Submitted to: Journal of Soil Biology and Biochemistry
Publication Type: Peer Reviewed Journal
Publication Acceptance Date: 5/19/1999
Publication Date: N/A
Interpretive Summary: Earthworms play an important role in soil. Earthworms move and degrade crop residues, releasing nutrients back into the soil. Through their burrowing activities, earthworms can improve soil aeration and water infiltration. Past research has shown that earthworm castings are enriched in the plant-required nutrients, nitrate and ammonium. Earthworm casts also have been observed to have elevated populations of bacteria involved in nitrogen cycling reactions. This study was done to see how nitrogen cycling bacteria in the lining of the earthworm burrows would affect nitrate concentrations. We found high concentrations of nitrogen cycling bacteria in the soil lining the earthworm burrows. The activities of these bacteria caused the burrow lining to be high in nitrate. The significance of this work lies in the fact that although it may be suspected that the nitrate in the burrow lining is susceptible to leaching, past work indicates that worm burrows transmit a relatively small percentage of the total areal rainfall. Thus, we conclude that most of the inorganic nitrogen formed in the earthworm burrow will not be lost from the rooting zone, but rather it will be available for crop use. These results highlight the importance of earthworms to soil health and should encourage farmers to adopt practices that facilitate the development of earthworm populations.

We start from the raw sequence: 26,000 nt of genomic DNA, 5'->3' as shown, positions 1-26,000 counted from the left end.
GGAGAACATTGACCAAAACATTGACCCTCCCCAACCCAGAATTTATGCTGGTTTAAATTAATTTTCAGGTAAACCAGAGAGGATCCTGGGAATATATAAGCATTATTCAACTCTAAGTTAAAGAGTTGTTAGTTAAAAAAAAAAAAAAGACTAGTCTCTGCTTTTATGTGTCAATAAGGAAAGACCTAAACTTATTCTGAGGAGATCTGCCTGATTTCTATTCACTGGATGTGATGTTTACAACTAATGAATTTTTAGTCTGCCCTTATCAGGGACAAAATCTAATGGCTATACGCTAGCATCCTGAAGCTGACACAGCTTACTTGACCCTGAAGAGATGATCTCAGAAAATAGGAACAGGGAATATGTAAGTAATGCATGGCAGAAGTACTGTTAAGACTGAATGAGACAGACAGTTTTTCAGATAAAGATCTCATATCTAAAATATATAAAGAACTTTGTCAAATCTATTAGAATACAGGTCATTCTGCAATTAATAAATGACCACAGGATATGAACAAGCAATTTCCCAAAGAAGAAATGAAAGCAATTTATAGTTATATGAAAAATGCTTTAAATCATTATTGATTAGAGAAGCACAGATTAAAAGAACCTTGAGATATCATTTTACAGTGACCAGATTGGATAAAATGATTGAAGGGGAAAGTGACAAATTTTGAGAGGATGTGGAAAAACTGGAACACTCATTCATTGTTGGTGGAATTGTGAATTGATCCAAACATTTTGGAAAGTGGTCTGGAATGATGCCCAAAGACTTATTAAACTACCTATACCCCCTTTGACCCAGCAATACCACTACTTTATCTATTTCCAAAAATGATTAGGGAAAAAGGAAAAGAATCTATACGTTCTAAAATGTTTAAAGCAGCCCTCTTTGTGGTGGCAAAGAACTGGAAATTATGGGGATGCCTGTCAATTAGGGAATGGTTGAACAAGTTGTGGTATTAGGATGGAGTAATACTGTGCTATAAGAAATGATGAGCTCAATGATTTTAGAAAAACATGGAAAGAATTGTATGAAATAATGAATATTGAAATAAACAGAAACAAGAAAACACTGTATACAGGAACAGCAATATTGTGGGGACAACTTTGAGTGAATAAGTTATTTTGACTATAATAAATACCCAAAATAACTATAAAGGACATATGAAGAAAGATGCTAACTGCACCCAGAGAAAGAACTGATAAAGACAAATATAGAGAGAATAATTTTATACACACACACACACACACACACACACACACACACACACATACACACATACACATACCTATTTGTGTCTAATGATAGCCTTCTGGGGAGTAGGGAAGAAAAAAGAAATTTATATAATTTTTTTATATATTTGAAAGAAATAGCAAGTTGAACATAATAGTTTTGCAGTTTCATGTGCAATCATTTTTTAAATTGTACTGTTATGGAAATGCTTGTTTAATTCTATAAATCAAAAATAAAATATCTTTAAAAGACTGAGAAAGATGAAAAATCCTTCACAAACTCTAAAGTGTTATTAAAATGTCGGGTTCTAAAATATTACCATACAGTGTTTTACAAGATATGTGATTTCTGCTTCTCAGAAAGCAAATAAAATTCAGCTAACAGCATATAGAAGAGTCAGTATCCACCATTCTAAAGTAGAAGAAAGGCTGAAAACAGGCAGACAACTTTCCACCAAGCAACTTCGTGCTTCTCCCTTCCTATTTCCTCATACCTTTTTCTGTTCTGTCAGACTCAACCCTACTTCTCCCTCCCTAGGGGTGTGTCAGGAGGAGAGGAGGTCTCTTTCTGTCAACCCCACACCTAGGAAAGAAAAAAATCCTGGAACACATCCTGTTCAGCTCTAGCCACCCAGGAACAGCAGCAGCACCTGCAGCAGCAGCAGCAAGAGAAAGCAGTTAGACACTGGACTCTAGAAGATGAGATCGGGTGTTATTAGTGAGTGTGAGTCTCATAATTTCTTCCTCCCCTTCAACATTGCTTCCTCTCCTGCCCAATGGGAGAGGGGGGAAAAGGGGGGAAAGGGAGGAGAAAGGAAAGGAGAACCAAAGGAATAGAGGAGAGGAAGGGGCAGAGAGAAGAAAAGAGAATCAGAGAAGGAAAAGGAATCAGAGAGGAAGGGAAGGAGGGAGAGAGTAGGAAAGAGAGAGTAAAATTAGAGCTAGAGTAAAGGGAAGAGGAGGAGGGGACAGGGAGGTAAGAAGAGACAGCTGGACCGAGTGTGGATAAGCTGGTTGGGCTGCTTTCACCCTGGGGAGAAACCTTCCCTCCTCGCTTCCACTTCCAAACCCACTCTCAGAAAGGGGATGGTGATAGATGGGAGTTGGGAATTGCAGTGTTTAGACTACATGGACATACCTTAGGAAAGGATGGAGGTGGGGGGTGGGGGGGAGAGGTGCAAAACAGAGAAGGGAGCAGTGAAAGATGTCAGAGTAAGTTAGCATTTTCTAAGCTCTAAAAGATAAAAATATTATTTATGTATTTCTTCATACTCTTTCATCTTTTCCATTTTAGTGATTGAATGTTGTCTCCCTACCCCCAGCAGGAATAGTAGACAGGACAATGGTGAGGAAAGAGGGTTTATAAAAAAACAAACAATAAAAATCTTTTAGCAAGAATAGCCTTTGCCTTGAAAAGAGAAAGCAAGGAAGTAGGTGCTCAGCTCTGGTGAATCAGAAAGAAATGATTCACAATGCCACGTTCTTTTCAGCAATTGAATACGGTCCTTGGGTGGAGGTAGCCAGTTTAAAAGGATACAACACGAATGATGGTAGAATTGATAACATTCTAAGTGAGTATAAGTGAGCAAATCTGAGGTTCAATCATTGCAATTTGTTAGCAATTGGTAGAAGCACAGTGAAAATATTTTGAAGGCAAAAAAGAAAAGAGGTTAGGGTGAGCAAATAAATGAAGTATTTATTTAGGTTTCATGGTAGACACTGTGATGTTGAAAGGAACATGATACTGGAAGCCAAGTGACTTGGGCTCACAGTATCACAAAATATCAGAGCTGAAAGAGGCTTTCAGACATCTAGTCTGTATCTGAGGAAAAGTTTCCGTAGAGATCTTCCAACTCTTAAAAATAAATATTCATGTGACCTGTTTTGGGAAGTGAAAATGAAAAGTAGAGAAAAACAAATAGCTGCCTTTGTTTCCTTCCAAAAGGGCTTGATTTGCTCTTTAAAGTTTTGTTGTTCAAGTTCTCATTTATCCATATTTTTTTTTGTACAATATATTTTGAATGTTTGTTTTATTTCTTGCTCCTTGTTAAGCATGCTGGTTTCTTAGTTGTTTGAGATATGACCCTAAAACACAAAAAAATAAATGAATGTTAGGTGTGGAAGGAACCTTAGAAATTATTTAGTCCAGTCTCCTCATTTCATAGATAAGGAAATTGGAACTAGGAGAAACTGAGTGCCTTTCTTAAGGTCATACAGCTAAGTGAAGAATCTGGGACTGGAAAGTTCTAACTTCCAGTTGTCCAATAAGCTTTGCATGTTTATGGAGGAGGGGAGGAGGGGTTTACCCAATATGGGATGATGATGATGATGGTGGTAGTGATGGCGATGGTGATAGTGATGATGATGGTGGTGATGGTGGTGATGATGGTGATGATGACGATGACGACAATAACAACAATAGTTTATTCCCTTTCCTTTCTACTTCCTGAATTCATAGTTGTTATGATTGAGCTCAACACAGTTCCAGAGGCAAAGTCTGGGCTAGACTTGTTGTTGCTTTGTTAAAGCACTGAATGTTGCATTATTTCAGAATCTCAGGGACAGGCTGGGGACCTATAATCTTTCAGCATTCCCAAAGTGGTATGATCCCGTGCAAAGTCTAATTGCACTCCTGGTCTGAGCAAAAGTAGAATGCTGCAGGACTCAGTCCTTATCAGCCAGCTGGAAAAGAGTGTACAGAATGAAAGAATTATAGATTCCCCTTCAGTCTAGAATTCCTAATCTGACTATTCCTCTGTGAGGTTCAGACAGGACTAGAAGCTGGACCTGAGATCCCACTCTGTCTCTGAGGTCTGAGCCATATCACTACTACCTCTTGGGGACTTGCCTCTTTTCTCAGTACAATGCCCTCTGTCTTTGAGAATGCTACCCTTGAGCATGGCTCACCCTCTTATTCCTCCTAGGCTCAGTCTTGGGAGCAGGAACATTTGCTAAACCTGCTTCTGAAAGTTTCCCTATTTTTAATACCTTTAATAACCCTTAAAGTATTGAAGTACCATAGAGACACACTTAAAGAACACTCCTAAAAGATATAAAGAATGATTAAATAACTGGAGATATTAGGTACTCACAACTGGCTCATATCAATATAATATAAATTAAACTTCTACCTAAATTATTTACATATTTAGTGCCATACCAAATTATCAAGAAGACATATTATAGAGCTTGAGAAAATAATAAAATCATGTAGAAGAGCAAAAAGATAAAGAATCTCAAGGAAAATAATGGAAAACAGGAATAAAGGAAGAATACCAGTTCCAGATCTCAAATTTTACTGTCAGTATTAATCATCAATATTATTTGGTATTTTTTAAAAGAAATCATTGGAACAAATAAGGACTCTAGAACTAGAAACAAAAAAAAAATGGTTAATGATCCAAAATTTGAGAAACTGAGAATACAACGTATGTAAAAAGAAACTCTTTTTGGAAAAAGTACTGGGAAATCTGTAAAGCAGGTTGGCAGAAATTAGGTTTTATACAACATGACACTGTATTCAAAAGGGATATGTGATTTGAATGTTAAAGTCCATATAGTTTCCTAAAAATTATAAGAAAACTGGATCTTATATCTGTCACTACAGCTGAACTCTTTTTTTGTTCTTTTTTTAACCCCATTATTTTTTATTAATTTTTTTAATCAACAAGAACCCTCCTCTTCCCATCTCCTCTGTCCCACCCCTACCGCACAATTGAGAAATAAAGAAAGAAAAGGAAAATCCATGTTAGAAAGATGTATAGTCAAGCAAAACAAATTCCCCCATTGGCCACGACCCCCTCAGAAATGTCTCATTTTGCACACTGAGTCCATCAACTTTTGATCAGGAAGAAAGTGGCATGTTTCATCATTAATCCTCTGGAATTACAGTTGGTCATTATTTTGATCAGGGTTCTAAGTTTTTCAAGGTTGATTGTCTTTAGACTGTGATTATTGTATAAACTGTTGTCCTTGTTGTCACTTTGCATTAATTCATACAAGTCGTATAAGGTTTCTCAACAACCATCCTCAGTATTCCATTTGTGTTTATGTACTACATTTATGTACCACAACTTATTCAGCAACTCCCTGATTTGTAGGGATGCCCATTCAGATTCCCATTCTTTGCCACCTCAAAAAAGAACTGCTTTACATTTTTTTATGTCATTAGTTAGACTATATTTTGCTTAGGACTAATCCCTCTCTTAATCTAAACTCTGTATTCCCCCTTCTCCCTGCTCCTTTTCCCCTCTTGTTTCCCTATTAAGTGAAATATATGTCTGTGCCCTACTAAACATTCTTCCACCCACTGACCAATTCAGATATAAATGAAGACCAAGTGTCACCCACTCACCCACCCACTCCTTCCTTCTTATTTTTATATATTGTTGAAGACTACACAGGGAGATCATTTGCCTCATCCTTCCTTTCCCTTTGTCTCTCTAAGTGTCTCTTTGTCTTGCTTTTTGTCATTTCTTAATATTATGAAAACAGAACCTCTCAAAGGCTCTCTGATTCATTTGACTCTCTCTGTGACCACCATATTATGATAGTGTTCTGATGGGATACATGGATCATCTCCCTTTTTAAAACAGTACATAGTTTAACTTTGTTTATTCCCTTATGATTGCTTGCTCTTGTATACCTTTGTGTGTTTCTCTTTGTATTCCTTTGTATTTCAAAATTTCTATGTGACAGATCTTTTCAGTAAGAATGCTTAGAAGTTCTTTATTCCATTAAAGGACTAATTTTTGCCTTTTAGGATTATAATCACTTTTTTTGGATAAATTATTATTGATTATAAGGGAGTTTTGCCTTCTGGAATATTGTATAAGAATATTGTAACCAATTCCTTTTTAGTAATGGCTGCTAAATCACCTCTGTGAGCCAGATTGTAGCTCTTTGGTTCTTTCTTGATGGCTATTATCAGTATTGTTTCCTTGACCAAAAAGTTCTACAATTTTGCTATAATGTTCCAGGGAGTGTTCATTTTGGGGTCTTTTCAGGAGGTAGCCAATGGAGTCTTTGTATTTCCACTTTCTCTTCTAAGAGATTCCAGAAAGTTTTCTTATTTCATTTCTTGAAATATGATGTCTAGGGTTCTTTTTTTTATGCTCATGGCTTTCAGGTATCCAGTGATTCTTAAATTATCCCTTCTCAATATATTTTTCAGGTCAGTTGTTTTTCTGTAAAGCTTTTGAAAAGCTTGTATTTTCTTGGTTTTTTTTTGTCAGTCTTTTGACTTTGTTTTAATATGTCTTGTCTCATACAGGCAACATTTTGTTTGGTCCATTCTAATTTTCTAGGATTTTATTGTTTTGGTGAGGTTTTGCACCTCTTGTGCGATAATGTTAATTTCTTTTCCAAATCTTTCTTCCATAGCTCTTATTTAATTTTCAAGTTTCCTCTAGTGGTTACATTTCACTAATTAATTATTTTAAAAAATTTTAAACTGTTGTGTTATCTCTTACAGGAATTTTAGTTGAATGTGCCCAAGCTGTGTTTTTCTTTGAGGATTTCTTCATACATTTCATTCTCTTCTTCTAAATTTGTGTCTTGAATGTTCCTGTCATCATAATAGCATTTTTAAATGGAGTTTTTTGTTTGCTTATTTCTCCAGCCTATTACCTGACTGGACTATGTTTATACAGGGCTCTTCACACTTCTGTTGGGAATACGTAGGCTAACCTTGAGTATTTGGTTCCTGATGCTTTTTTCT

Technical Abstract: Earthworms play an active role in soil nitrogen cycling. Past research has shown that earthworm castings are enriched in NO3-/ and NH4+/, and show a high potential for microbial nitrification and denitrification. Little information is available on microbial populations and N transformations in the soil lining earthworm burrows (drillosphere soil). This study evaluates microbial N cycling in soil associated with earthworm burrows. Nitrifying bacterial populations, denitrifying bacterial populations, nitrification rates, and denitrification rates were performed on drillosphere and non-drillosphere soils. These measurements, in addition to measurements of NO3-/ concentration, NH4+/ concentration, soluble organic-C, pH, and water content, were performed on drillosphere material from laboratory microcosms inoculated with Lumbricus terrestris, and on drillosphere material collected earthworm burrows in long-term no-till plots. It was generally observed that drillosphere soil was enriched in NO3-/, NH4+/, and soluble organic C, and that these soils had elevated populations of nitrifying and denitrifying bacteria relative to non-drillosphere soil. Drillosphere soil also had higher nitrification and denitrification rates. We conclude that earthworm-derived C and N deposited in the drillosphere facilitates the enrichment of N-transforming bacterial populations, and that the elevated N-transformation rates result in an enrichment of NO3-/ in the earthworm burrow. This phenomenon has the potential for increased downward NO3-/ transport; however, the extent to which this potential is realized is currently not known.